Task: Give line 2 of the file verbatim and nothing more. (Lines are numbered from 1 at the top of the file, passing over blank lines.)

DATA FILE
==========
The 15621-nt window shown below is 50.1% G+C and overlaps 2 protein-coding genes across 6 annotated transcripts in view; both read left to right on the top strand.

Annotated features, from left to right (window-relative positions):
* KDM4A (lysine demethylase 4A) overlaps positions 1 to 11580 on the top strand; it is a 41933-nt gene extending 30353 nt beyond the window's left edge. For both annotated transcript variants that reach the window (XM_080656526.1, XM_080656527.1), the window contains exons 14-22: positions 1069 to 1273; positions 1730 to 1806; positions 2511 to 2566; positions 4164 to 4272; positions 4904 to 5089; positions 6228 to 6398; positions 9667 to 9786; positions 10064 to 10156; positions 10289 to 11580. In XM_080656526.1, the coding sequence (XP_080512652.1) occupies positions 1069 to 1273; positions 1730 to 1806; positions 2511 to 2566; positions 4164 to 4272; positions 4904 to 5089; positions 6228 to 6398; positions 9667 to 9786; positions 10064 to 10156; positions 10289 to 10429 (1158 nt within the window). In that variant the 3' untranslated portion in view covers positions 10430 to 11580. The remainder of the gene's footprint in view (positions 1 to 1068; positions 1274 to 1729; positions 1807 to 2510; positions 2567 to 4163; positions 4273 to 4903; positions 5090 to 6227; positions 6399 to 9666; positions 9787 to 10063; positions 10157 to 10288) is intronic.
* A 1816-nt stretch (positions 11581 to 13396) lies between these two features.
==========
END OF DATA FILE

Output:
Annotated features, from left to right (window-relative positions):